On 23rd October, 2010 the next planeload of 300 Irish people (they need building and some ancillary skills) will fly to Haiti for a week. That group return on 30th October when a second batch of volunteers will continue the mission – returning on 6th November. The goal is to construct 200 houses over a 2-week period. The houses are simple in design and construction, but a giant step forward for the people who will live there – with a target to have them ready for occupation about 7 weeks from now. The mission is tough. Anyone addicted to air-conditioning and five star accommodation probably shouldn’t go. The only upside is the cooking. I know that Maurice Healy will be there cheffing (and ‘effing’) and can attest to the good food which he can produce. While it isn’t exactly a sun holiday, the upside is that it might be one of the most important decisions you will ever make. I’ve spoken with many volunteers, some of whom could not be described as soft in any normal usage of that word. The feedback is universally positive; a couple of people described it as life changing. Not something normally achieved in your week long trip to Arenal in Majorca (perhaps I was staying in the wrong hotel!).

Investment Cost: It costs €4500 for each volunteer to make the trip. This money is sometimes raised through a personal donation, more often through a series of fundraising events. One possibility is that your company could sponsor someone internally to go – even have a competition to select the best candidate! If the immediate dates don’t suit, why not sign up for the next trip? The need is not going away any time soon.

On a personal level, taking part in this initiative is good for the soul. On an organization level, the challenge is to locate that hidden lever, the one which releases huge extra energy. The Haven initiative offers you an opportunity to discover this.

Do it now? To some extent the timing is lousy. We’ve all lost 50% of our pension fund, enjoy discussing how much our houses were worth at the peak and moan about our new net worth – well South of where it was in the heady days of 2006. At this stage we’ve cancelled the new 5 Series Model and have to be content with driving the existing bus, at least for the time being. Most of us have had to pare back spending across a range of headings. But our current poverty is relative, usually not life-threatening. The leadership challenge is to make a profound difference to a family’s life chances.  Because that family live thousands of miles from us does not lessen the need. There are several million homeless people in Haiti hoping that you will can find a way to answer Yes to the question: Can you be a part of making this happen?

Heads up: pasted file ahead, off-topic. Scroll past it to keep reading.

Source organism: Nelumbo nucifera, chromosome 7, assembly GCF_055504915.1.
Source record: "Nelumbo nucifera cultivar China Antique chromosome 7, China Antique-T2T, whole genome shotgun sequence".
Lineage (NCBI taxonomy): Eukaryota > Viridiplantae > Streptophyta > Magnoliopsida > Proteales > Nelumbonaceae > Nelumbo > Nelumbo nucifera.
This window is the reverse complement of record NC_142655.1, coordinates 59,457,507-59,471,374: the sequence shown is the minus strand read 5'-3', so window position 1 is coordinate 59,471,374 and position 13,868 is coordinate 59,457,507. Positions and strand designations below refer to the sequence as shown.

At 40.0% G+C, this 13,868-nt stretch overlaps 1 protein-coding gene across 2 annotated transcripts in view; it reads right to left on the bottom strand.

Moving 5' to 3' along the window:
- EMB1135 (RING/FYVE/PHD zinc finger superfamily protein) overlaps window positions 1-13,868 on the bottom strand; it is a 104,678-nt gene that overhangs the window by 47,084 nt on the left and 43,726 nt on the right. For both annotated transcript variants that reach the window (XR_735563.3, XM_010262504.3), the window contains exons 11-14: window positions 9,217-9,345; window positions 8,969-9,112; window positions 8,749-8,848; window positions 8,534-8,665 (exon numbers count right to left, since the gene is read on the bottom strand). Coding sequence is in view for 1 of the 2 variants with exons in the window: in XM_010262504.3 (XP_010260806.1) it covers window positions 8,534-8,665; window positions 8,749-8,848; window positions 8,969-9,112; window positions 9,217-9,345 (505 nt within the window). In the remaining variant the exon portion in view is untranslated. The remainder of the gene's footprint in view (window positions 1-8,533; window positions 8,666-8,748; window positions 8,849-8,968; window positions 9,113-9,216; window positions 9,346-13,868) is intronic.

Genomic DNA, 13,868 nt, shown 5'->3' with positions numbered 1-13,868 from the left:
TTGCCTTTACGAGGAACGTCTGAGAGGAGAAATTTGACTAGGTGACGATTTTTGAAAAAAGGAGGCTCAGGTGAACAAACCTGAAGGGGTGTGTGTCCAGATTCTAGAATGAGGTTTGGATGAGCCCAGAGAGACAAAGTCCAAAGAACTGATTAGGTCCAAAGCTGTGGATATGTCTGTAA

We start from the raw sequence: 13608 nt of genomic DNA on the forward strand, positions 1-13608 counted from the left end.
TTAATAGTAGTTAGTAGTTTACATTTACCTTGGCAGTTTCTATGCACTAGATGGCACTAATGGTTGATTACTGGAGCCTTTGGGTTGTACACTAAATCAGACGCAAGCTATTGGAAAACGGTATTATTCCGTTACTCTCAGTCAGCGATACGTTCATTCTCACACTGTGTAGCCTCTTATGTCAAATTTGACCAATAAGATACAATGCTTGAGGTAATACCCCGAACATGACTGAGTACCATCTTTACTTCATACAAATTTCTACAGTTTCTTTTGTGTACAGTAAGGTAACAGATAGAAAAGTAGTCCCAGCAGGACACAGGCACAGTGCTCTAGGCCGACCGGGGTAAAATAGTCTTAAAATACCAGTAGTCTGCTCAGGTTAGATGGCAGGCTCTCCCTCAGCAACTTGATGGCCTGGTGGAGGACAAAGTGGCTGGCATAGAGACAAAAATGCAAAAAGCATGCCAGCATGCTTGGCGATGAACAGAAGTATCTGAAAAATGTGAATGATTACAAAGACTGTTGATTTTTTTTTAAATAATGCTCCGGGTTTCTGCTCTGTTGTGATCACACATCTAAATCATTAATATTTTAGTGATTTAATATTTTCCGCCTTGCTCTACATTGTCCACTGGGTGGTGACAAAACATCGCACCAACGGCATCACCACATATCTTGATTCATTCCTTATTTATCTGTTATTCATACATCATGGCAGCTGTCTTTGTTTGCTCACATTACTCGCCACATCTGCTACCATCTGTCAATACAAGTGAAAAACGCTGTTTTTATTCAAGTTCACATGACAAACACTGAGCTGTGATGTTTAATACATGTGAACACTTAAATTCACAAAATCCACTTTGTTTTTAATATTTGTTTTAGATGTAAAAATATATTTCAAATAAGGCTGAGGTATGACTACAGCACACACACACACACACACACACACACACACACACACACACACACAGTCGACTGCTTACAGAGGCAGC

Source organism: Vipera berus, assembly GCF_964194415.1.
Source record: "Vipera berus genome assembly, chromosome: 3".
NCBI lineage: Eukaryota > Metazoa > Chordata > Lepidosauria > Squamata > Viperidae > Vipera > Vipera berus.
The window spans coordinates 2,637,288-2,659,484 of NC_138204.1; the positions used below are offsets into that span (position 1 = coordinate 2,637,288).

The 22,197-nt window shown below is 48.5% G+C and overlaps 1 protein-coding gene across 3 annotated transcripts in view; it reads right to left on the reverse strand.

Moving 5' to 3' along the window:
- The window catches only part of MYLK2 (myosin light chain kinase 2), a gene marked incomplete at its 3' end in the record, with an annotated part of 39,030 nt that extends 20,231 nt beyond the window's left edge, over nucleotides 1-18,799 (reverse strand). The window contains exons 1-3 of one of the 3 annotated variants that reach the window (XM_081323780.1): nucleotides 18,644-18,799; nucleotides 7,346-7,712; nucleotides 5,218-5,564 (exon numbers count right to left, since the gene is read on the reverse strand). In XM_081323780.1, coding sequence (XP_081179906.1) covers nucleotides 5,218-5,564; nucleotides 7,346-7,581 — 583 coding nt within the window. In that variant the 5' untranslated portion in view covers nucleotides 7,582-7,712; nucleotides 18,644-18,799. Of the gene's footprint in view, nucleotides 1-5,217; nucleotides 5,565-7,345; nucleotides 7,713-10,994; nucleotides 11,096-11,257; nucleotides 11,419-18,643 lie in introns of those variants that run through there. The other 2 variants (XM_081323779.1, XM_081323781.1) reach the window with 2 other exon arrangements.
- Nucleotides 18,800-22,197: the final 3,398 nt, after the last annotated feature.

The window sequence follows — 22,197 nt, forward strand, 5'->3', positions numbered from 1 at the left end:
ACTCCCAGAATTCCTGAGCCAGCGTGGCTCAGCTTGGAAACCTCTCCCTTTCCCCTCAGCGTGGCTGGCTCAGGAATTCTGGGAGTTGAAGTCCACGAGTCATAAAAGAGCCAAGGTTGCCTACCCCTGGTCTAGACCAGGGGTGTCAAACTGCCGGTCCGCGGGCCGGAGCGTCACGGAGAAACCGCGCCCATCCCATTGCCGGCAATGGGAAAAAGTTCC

Paul Mooney

PS You might even enjoy the craic – with George Hook and an eclectic cast of volunteers already scheduled to go. More information on Haven is available on http://www.havenpartnership.com. If you want to contact someone directly, send a note to Sarah.fitzpatrick@havenpartnership.com or louise.glennon@havenpartnership.com. They’d love to hear from you.

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About Tandem Consulting

Paul Mooney holds a Ph.D. and a Post-Graduate Diploma in Industrial Sociology from Trinity College, along with a National Diploma in Industrial Relations (NCI). He has a post-Graduate Diploma and a Masters in Coaching from UCD. Paul, a Fellow of the Chartered Institute of Personnel and Development, is widely recognised as an expert on organisation and individual change. He began his working life as a butcher in Dublin before moving into production management. He subsequently held a number of human resource positions in Ireland and Asia - with General Electric and Sterling Drug. Between 2007 and 2010, Paul held the position of President, National College of Ireland. Paul is currently Managing Partner of Tandem Consulting, a team of senior OD and change specialists. He has run consulting assignments in 20+ countries and is the author of 12 books. Areas of expertise include: • Organisational Development/Change & conflict resolution • Leadership Development/Executive Coaching • Human Resource Management/employee engagement